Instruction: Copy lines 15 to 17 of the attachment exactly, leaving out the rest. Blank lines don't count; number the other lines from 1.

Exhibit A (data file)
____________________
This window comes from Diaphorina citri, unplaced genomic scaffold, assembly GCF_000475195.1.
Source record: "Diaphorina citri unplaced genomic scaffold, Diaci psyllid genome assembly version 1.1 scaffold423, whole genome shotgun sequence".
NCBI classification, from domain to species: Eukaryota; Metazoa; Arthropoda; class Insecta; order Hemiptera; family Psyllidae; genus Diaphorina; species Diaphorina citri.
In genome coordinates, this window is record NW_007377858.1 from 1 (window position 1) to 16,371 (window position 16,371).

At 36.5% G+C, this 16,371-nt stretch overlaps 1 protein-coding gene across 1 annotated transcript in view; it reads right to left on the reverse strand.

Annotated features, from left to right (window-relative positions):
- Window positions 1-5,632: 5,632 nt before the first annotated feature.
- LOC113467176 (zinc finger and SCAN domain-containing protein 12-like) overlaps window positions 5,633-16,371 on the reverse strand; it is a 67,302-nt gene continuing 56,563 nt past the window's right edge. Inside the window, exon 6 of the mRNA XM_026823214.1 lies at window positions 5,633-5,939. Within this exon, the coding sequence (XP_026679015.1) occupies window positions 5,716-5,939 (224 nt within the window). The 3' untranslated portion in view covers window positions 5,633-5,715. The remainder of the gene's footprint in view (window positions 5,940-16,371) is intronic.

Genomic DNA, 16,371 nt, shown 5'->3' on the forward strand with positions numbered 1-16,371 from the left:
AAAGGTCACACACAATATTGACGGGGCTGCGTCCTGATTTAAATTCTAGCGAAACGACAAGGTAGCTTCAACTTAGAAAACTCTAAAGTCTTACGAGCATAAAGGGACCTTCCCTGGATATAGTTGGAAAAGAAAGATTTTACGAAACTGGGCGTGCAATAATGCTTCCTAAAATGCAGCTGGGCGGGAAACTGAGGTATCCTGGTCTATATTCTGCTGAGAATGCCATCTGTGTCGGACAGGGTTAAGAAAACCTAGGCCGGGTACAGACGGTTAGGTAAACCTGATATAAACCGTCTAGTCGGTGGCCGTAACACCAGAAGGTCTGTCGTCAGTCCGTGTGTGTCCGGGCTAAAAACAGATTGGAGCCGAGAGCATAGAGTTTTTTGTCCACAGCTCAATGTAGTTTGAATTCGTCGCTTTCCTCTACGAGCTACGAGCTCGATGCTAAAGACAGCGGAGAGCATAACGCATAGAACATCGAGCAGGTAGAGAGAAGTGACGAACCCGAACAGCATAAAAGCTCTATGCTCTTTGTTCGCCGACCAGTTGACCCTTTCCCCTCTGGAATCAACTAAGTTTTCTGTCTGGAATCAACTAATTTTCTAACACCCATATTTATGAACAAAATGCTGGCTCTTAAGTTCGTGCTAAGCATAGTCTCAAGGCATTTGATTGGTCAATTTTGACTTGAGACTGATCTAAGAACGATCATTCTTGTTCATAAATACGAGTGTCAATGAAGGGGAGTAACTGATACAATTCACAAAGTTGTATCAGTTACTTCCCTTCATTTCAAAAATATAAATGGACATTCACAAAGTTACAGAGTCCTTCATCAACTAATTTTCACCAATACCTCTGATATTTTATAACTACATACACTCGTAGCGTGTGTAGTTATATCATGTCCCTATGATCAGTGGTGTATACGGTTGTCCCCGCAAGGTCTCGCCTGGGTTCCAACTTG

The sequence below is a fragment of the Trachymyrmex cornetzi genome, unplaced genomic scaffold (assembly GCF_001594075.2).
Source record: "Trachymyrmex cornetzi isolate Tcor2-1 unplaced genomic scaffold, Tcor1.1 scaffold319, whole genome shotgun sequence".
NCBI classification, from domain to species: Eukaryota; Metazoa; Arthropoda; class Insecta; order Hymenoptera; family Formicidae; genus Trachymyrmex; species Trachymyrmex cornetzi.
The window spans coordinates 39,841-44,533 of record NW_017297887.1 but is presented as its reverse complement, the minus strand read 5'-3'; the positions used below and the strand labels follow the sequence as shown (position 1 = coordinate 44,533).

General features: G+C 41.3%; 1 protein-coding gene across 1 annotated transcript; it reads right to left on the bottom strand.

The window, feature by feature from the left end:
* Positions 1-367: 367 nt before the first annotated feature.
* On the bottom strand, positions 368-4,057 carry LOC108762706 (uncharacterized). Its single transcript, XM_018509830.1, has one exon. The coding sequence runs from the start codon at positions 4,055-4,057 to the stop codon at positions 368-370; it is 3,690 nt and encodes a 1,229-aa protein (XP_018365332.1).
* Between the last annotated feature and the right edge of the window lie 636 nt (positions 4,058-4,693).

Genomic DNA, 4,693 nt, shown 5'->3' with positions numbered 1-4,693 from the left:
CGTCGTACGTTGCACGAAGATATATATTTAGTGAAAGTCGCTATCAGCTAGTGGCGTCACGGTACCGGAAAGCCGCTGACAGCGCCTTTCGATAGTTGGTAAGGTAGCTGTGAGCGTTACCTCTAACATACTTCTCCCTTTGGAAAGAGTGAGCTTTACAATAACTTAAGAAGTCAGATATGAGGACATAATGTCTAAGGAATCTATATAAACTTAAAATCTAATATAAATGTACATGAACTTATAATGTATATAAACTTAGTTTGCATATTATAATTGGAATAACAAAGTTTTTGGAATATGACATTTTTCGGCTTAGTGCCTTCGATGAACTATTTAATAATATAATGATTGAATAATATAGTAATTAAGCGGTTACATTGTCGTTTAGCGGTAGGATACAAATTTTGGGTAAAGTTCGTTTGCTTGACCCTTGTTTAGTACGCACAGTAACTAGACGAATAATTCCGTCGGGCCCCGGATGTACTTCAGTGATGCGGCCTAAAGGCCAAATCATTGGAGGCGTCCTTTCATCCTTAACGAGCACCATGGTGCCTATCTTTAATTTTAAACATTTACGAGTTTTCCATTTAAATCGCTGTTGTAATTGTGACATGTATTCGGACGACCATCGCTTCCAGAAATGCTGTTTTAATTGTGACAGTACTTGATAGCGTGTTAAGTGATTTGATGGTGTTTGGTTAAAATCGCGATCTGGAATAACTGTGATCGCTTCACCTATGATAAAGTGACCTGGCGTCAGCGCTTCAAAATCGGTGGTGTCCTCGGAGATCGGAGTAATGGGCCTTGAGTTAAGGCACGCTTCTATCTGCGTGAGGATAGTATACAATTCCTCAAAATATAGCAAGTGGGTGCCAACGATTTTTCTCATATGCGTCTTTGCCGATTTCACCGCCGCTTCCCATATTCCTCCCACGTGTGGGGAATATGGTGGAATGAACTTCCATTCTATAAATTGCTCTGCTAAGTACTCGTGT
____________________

General features: G+C 41.3%; 1 protein-coding gene across 1 annotated transcript; it reads right to left on the bottom strand.

The window, feature by feature from the left end:
* Positions 1-367: 367 nt before the first annotated feature.